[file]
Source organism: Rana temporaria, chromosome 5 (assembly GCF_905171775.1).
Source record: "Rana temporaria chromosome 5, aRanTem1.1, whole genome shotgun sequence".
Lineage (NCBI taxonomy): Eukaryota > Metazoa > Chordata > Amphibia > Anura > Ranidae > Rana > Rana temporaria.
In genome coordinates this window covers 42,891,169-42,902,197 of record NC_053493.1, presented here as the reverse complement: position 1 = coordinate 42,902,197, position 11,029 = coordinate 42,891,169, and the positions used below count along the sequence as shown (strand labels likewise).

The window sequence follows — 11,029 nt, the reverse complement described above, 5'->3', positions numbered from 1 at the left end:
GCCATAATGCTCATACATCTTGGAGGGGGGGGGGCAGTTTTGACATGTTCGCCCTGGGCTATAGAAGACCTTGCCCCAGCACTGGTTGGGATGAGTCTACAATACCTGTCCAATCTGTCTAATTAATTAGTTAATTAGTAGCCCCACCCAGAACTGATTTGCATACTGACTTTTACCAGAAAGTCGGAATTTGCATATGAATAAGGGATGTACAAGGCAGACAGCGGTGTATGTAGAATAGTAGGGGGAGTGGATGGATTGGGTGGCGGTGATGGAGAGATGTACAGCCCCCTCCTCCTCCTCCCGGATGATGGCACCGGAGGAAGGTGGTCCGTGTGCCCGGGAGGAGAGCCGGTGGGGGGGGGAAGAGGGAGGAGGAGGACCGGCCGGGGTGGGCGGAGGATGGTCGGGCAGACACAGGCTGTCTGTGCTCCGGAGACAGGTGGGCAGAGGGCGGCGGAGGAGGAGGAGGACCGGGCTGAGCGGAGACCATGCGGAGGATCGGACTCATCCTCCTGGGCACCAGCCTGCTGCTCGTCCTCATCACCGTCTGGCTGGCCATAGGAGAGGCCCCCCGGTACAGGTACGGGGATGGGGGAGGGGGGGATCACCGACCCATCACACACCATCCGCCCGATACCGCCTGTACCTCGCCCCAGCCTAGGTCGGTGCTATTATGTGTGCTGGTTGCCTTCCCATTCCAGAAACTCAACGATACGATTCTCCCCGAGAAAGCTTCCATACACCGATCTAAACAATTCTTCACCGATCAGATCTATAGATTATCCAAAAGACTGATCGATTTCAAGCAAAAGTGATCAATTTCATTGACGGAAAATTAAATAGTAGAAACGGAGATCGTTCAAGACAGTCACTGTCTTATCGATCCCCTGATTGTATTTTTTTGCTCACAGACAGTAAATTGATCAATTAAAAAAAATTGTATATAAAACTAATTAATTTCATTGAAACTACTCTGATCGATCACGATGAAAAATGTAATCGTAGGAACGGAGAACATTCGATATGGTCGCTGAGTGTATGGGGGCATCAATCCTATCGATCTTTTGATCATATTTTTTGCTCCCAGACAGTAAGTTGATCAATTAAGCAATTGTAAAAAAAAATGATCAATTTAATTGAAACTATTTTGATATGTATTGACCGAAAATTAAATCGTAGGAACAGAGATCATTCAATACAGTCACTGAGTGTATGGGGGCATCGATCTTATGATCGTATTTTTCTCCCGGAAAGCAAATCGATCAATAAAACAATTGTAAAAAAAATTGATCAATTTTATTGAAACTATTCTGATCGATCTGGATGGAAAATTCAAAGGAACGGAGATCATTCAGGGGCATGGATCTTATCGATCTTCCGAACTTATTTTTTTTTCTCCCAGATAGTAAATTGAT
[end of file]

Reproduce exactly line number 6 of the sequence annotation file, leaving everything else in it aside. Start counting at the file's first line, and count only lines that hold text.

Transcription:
GCCATAATGCTCATACATCTTGGAGGGGGGGGGGCAGTTTTGACATGTTCGCCCTGGGCTATAGAAGACCTTGCCCCAGCACTGGTTGGGATGAGTCTACAATACCTGTCCAATCTGTCTAATTAATTAGTTAATTAGTAGCCCCACCCAGAACTGATTTGCATACTGACTTTTACCAGAAAGTCGGAATTTGCATATGAATAAGGGATGTACAAGGCAGACAGCGGTGTATGTAGAATAGTAGGGGGAGTGGATGGATTGGGTGGCGGTGATGGAGAGATGTACAGCCCCCTCCTCCTCCTCCCGGATGATGGCACCGGAGGAAGGTGGTCCGTGTGCCCGGGAGGAGAGCCGGTGGGGGGGGGAAGAGGGAGGAGGAGGACCGGCCGGGGTGGGCGGAGGATGGTCGGGCAGACACAGGCTGTCTGTGCTCCGGAGACAGGTGGGCAGAGGGCGGCGGAGGAGGAGGAGGACCGGGCTGAGCGGAGACCATGCGGAGGATCGGACTCATCCTCCTGGGCACCAGCCTGCTGCTCGTCCTCATCACCGTCTGGCTGGCCATAGGAGAGGCCCCCCGGTACAGGTACGGGGATGGGGGAGGGGGGGATCACCGACCCATCACACACCATCCGCCCGATACCGCCTGTACCTCGCCCCAGCCTAGGTCGGTGCTATTATGTGTGCTGGTTGCCTTCCCATTCCAGAAACTCAACGATACGATTCTCCCCGAGAAAGCTTCCATACACCGATCTAAACAATTCTTCACCGATCAGATCTATAGATTATCCAAAAGACTGATCGATTTCAAGCAAAAGTGATCAATTTCATTGACGGAAAATTAAATAGTAGAAACGGAGATCGTTCAAGACAGTCACTGTCTTATCGATCCCCTGATTGTATTTTTTTGCTCACAGACAGTAAATTGATCAATTAAAAAAAATTGTATATAAAACTAATTAATTTCATTGAAACTACTCTGATCGATCACGATGAAAAATGTAATCGTAGGAACGGAGAACATTCGATATGGTCGCTGAGTGTATGGGGGCATCAATCCTATCGATCTTTTGATCATATTTTTTGCTCCCAGACAGTAAGTTGATCAATTAAGCAATTGTAAAAAAAAATGATCAATTTAATTGAAACTATTTTGATATGTATTGACCGAAAATTAAATCGTAGGAACAGAGATCATTCAATACAGTCACTGAGTGTATGGGGGCATCGATCTTATGATCGTATTTTTCTCCCGGAAAGCAAATCGATCAATAAAACAATTGTAAAAAAAATTGATCAATTTTATTGAAACTATTCTGATCGATCTGGATGGAAAATTCAAAGGAACGGAGATCATTCAGGGGCATGGATCTTATCGATCTTCCGAACTTATTTTTTTTTCTCCCAGATAGTAAATTGAT